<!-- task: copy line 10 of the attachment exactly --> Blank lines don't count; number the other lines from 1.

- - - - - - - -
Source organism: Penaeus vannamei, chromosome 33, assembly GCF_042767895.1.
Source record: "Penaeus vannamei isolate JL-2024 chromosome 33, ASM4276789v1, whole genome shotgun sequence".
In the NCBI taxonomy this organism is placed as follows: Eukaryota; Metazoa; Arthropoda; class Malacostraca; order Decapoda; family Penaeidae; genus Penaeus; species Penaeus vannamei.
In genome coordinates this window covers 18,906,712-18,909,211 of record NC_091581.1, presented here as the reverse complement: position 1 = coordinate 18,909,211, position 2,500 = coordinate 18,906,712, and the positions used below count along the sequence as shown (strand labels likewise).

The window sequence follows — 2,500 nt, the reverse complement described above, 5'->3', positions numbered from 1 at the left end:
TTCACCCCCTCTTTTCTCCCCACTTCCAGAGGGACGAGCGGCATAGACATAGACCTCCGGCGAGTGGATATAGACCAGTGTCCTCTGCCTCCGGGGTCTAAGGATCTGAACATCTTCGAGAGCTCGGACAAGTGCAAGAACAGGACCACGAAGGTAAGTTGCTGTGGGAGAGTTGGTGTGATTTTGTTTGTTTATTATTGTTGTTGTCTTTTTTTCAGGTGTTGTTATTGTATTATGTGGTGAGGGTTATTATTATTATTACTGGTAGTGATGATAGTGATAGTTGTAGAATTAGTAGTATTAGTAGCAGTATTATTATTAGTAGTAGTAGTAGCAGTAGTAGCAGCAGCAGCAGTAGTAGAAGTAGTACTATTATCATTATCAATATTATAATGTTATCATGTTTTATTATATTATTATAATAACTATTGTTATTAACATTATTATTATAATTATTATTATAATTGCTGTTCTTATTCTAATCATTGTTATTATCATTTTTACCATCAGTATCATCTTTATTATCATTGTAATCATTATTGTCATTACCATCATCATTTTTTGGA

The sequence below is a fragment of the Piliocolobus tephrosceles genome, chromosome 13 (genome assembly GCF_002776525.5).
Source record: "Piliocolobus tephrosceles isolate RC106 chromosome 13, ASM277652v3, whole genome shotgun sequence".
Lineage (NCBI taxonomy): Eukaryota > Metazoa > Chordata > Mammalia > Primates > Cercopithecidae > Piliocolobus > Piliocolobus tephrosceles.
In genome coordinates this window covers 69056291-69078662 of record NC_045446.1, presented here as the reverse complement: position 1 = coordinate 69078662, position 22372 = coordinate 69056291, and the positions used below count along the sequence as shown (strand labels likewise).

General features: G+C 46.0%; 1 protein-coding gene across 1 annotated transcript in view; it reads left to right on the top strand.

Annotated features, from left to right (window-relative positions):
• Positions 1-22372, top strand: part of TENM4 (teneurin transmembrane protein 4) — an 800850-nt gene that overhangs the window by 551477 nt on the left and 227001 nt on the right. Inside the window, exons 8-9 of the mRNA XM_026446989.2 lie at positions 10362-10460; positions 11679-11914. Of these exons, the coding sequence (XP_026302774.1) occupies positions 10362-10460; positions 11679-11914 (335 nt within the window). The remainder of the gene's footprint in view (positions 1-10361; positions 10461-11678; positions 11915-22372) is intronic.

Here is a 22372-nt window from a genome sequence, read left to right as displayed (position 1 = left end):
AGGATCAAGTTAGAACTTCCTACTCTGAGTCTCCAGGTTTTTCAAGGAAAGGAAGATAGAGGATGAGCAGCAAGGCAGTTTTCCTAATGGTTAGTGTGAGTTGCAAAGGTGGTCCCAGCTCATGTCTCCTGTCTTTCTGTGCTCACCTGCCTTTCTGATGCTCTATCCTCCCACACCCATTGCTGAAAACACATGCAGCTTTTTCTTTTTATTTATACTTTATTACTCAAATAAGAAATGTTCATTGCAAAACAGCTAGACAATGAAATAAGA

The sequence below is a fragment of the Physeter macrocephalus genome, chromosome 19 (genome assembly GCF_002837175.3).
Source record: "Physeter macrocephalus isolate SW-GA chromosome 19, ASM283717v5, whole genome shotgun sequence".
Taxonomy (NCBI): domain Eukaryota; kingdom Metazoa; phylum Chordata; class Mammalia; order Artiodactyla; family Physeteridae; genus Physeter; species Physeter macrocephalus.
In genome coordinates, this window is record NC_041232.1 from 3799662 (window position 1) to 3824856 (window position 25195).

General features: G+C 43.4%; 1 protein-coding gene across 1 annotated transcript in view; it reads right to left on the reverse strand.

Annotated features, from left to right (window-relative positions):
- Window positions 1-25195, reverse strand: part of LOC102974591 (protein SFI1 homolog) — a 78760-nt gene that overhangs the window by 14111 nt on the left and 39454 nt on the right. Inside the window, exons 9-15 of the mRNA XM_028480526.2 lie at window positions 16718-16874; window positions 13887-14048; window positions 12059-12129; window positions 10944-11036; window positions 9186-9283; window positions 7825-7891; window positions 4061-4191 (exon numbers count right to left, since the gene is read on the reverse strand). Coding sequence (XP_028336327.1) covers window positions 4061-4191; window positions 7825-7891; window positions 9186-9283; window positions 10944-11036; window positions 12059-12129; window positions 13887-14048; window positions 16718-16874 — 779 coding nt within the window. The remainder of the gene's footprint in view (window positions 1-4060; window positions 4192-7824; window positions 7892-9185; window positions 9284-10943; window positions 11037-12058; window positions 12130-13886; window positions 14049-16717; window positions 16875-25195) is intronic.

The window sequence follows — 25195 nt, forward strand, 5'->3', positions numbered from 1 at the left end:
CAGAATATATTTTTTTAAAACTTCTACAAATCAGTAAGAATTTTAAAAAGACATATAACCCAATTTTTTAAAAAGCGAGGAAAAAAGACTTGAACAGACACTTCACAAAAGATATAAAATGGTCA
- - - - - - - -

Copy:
In genome coordinates this window covers 69056291-69078662 of record NC_045446.1, presented here as the reverse complement: position 1 = coordinate 69078662, position 22372 = coordinate 69056291, and the positions used below count along the sequence as shown (strand labels likewise).